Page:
While CDC statistics indicate the COVID-19 pandemic is nowhere near fading away—nearly 4,000 people died of COVID-related illness during the week ending 11/21/20—President-elect Joe Biden and his incoming administration will need to address another health crisis, as well: the nation’s drug epidemic is back on the rise.
According to a recent POLITICO.com article, however, it’s apparent Biden will be trying something different than the tough-on-crime approach he touted during his decades in the Senate. “Biden has stocked his team with addiction experts with extensive backgrounds in public health (and) will emphasize new funding for substance abuse treatment and prevention, while calling to eliminate jail time for drug use.”
In addition, Biden has pledged to “build upon”—not tear down—the Affordable Care Act. Given the Trump administration’s continual legal efforts to overturn the Affordable Care Act—which would undercut access to substance abuse treatment—and increased focus on law enforcement in recent months, this news may provide a ray of hope to those afflicted and affected by the ravages of drug addiction, as well as those in the healthcare field.
Michael Botticelli, who led the White House drug policy office under President Barack Obama, was quoted as saying, “We have every reason to believe President-elect Biden will view this primarily as a public health issue. They recognize there is a critical component law enforcement has to play, but leading with a public health strategy.”
Lest anyone question whether or not the country’s drug addiction epidemic has been made worse by the pandemic, the authors of a NY Times article titled “In Shadow of Pandemic, U.S. Drug Overdose Deaths Resurge to Record” cite statistics indicating drug deaths have risen an average of 13% so far this year.
It has also been pointed out a number of states are troubled with “double-digit spikes in overdose deaths (and) sparse public health workforces already stretched thin fighting the coronavirus,” as well as “widening budget deficits brought on by the pandemic (that) could force painful cutbacks to public services.”
In fact, a record number of people—more than 76,000 people—died of a drug overdose between April 2019 and April 2020, per the latest federal data. “Federal health officials say the drug crisis has only been amplified by months of social isolation, high unemployment and the diversion of resources to combat the virus.”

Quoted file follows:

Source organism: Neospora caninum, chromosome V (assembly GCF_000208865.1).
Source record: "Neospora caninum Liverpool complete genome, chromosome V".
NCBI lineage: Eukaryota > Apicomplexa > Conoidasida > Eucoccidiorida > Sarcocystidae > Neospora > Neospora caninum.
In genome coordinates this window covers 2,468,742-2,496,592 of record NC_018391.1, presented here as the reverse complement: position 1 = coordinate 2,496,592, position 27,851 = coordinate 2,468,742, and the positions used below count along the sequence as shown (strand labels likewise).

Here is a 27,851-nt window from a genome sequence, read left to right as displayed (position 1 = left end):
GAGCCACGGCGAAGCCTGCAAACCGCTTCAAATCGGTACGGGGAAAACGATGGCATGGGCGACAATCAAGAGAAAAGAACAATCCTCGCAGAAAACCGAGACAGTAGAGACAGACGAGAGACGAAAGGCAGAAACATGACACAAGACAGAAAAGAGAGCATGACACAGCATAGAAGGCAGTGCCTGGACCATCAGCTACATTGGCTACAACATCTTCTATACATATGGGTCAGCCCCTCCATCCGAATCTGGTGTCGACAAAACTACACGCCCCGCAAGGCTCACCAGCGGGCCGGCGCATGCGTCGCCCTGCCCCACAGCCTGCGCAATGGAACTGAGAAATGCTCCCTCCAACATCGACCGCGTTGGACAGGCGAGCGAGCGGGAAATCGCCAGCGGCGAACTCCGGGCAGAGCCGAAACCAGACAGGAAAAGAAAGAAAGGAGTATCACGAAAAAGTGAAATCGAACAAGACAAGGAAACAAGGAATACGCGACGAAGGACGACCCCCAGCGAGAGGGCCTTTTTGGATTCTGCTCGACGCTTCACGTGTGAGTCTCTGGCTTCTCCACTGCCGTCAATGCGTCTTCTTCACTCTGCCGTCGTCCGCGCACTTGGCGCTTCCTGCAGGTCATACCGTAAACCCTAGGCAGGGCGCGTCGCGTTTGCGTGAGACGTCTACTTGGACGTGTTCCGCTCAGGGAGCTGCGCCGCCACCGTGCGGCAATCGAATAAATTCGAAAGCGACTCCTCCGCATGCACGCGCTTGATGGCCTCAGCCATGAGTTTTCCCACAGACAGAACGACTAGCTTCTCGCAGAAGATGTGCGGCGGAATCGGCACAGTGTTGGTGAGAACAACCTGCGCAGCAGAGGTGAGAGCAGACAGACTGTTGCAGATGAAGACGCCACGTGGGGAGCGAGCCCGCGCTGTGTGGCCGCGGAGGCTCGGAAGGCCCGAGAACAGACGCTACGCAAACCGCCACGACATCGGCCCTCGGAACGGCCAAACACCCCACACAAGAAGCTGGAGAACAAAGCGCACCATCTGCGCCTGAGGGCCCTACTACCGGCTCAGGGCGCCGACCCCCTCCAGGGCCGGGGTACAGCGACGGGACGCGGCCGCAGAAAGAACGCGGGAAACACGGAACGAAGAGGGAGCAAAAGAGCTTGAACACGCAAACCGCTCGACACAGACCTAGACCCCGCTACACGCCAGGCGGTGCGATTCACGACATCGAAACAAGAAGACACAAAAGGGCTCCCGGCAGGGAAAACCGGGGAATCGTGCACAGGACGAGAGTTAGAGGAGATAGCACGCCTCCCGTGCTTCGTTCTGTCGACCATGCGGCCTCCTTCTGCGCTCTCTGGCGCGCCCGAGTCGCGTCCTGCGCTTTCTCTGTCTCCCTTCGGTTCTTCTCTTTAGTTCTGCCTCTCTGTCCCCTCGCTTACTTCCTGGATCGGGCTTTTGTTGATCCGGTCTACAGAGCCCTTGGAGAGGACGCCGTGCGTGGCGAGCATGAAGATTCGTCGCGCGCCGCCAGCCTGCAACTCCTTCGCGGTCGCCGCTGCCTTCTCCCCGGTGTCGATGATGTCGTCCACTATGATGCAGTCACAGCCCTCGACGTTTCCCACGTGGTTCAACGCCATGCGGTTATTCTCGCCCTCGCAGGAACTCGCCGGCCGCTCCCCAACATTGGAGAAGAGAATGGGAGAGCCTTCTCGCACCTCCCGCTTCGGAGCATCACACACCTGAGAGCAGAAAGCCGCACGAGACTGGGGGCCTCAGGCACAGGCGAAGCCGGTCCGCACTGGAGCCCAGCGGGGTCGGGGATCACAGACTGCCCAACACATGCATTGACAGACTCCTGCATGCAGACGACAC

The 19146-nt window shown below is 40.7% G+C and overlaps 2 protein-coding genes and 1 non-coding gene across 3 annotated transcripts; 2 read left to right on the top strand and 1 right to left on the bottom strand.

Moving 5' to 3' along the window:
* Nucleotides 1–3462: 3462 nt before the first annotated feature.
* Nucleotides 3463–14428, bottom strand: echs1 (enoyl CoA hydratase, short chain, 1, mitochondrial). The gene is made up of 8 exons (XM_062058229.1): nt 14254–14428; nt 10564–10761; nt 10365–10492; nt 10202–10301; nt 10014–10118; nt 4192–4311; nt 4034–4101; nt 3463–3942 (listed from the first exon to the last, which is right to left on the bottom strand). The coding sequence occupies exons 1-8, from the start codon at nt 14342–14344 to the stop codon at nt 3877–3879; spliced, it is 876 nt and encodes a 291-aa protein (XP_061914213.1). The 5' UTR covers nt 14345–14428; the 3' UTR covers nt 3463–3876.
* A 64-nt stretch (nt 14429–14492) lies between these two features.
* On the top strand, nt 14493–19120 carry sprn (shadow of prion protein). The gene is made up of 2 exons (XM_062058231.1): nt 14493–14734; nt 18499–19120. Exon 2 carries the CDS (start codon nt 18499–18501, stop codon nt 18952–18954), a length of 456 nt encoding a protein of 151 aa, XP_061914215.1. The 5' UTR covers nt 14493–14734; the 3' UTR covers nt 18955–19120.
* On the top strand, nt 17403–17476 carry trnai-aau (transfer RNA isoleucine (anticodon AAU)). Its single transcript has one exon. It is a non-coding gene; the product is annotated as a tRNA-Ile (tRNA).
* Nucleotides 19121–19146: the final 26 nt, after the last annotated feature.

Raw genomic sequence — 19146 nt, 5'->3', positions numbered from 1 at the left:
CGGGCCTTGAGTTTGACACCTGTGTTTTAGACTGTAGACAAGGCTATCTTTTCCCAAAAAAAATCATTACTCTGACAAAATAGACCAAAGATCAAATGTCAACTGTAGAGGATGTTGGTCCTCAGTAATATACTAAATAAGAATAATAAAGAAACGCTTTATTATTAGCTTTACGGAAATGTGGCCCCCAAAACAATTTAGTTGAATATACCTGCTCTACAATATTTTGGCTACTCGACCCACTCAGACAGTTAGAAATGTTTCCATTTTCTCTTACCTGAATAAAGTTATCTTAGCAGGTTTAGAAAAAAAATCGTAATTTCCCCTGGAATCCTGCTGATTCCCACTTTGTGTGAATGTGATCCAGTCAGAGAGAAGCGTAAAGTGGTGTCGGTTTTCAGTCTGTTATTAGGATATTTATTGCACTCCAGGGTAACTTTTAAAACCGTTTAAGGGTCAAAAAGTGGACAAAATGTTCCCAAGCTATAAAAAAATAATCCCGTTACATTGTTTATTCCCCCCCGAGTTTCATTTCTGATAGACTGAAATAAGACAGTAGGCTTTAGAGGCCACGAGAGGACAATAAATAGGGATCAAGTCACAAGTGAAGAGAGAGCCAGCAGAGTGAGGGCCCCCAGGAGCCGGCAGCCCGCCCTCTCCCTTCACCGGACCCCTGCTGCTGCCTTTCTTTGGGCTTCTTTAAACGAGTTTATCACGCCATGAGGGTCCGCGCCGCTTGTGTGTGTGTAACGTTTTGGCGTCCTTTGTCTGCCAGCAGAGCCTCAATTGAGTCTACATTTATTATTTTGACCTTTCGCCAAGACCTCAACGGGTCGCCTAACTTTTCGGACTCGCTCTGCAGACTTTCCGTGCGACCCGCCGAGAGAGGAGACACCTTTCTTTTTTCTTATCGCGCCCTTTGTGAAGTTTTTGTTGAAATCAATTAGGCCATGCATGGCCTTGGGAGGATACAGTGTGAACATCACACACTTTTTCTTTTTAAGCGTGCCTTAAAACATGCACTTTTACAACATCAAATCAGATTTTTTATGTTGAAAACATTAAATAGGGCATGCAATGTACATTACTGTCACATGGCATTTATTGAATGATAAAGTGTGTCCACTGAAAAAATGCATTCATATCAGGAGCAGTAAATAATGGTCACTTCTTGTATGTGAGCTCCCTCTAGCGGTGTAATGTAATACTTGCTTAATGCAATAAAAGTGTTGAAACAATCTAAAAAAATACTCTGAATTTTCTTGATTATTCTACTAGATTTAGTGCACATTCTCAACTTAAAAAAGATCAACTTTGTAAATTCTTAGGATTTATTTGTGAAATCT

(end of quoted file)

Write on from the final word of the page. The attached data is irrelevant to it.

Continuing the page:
Fortunately, President-elect Biden, whose son Hunter struggled with substance abuse, has called for record levels of investment in drug prevention and treatment, as well as the importance of holding drug companies accountable for their role in the opioid epidemic.
Regardless of the political challenges the new administration may face once taking office in January, treatment-and-prevention advocates are heartened there are steps not requiring congressional approval Biden is expected to take following his inauguration — including revitalizing the White House drug control office and empowering public health officials to shape drug policy.
Indeed, Biden recently received a letter signed by representatives of more than 70 public health organizations imploring him to elevate the head of the White House drug office (aka, the nation’s ‘drug czar,’ a term Biden himself coined nearly 40 years ago) into his Cabinet, citing an “unprecedented addiction crisis.”
As has been noted in various publications, Biden’s transition team is filled with public health officials — “a signal that health experts will drive the incoming administration’s drug control strategy.” They include one of Biden’s chief coronavirus advisers, former Surgeon General Vivek Murthy—a leading candidate for head of the HHS—who previously issued the office’s first-ever report or substance abuse, urging that it “be dealt with as a health care issue rather than a law enforcement matter.”
With strategic picks like this and others, Biden’s emphasis on treatment and prevention, not law enforcement, may prove to be a much sought-after godsend in America’s current struggle with drug addiction.